Spectacular wildebeest migration returns to Serengeti plains

wildebeest migration
wildebeest migration
Written by editor

TANZANIA (eTN) – Standing on the rooftops of their tourist vans with their cameras up, tourists from all corners of the world are now flocking to Tanzania’s leading Serengeti National Park to witnes

TANZANIA (eTN) – Standing on the rooftops of their tourist vans with their cameras up, tourists from all corners of the world are now flocking to Tanzania’s leading Serengeti National Park to witness the return of hundreds of thousands of wildebeest from the other side of the park, the Maasai Mara.

Described as “Nature’s Greatest Show on Earth,” the great wildebeest migration has been the most remarkable tourist eye-catching specter that pulls thousands of tourists from across the world to witness this miracle of creation.

The early rains which started this month over the Serengeti plains, covering an area of 14,763 kilometers, changed the natural beauty of this famous African wildlife park into greenery, encouraging the wildebeest to cut short their holiday in Maasai Mara to feed on the plentiful grass back home.

Reports from Tanzania National Parks said a special event of welcoming home the legendary Wildebeest migration has been observed this week by tourists from all corners of the world who enjoyed viewing this natural trek consisting of about 2 million ungulates, among them 1.5 million wildebeests believed to have spent less than a month in Kenya.

This Greatest Show of Nature on Earth (migration) normally covers more than 1,000 kilometers and takes place once a year on a 12-month circle, in which the wildebeests spend 10 months in Tanzania within Serengeti plains and the Ngorongoro ecosystem before taking a two-month holiday in Kenya’s Maasai Mara Game Reserve.

The wildebeest migration comprises over 2.5 million wild animals with some 1.5 million wildebeests, 800,000 zebras and gazelle in Northern Tanzania and Kenya, and is one of the world’s most spectacular wildlife events.

The herbivores are followed closely by their predators – lions, hyenas, leopards, jackals – as they make the migration.

The Serengeti’s unique ecosystem has inspired writers from Ernest Hemingway to Peter Mattheissen, filmmakers like Hugo von Lawick and Alan Root, as well as numerous photographers and scientists.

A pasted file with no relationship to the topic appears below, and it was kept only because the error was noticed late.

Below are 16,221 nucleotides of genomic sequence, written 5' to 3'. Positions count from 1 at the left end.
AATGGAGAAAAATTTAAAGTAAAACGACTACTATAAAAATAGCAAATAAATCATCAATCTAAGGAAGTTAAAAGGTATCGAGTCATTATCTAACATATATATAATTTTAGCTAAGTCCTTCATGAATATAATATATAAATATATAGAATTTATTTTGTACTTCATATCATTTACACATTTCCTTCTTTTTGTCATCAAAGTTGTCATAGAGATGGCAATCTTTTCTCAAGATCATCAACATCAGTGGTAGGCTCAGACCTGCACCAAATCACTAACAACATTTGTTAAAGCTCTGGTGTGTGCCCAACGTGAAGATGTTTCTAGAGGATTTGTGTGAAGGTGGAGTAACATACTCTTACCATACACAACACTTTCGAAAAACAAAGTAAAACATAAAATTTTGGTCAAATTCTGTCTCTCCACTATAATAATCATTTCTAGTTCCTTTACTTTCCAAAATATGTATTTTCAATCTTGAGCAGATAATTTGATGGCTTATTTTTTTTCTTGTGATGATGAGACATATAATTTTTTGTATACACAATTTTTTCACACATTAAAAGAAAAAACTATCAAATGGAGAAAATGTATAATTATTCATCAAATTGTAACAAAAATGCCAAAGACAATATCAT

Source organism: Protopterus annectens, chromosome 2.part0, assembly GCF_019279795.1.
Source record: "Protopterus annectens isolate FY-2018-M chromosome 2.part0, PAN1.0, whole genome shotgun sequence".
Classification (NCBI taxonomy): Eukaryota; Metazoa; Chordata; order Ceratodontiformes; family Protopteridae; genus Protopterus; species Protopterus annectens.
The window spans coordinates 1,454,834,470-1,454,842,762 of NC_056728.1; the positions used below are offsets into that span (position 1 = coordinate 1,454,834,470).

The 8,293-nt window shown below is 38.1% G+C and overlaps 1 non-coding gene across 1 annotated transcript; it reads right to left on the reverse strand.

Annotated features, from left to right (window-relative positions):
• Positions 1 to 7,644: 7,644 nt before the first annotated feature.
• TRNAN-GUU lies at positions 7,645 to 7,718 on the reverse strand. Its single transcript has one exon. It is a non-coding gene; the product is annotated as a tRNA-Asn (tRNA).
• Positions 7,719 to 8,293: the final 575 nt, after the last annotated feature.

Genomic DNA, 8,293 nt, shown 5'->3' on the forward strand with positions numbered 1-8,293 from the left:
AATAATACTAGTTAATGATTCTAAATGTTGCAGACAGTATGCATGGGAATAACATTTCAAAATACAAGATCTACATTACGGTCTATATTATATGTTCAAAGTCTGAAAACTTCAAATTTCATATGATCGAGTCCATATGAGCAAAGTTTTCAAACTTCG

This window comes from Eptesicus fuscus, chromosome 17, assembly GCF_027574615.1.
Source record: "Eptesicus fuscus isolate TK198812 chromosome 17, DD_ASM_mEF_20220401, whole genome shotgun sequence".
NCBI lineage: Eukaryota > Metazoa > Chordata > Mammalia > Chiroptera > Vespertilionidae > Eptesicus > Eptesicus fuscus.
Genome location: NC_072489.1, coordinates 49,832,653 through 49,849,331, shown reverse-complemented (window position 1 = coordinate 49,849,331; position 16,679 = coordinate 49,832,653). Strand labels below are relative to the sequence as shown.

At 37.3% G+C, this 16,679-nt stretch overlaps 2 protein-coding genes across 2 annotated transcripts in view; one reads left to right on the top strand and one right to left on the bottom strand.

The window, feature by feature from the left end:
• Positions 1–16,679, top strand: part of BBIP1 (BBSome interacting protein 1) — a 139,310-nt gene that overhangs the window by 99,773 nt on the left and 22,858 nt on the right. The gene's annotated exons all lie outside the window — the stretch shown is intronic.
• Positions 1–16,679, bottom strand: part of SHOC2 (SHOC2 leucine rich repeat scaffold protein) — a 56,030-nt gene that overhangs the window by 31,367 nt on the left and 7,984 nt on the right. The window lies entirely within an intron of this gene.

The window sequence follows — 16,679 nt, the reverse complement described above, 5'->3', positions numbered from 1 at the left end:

It is the wildebeest migration for which the Serengeti is perhaps most famous, attracting international travel and tourism organizations to place it among a few tourist sites in Africa listed for voting into the new 7 wonders this year.

The wildebeest travel through a variety of natural areas with a variety of habitat in different forms of vegetation and landscapes within the Serengeti ecosystem.
The Serengeti National Park is undoubtedly the best-known wildlife sanctuary in the world, unequalled for its natural beauty and scientific value. This park has become an important center for scientific research.

In 1959, a German naturalist, professor Bernhard Grzimek, and his son, Michael, did pioneering work in aerial surveys of wildlife. Their surveys resulted in the best-selling classic, “Serengeti Shall Not Die,” and a number of films that made the Serengeti a household name. More is now known about the dynamics of the Serengeti than any other ecosystem in the world.

Today, the Serengeti National Park, the Ngorongoro Conservation Area, and the Maasai Mara Game Reserve, which is located across the border in Kenya, protect the greatest and most varied collection of terrestrial wildlife on Earth and one of the last great migratory systems still intact. The Serengeti is the jewel in the crown of Tanzania’s protected areas.

About the author


Editor in chief for eTurboNew is Linda Hohnholz. She is based in the eTN HQ in Honolulu, Hawaii.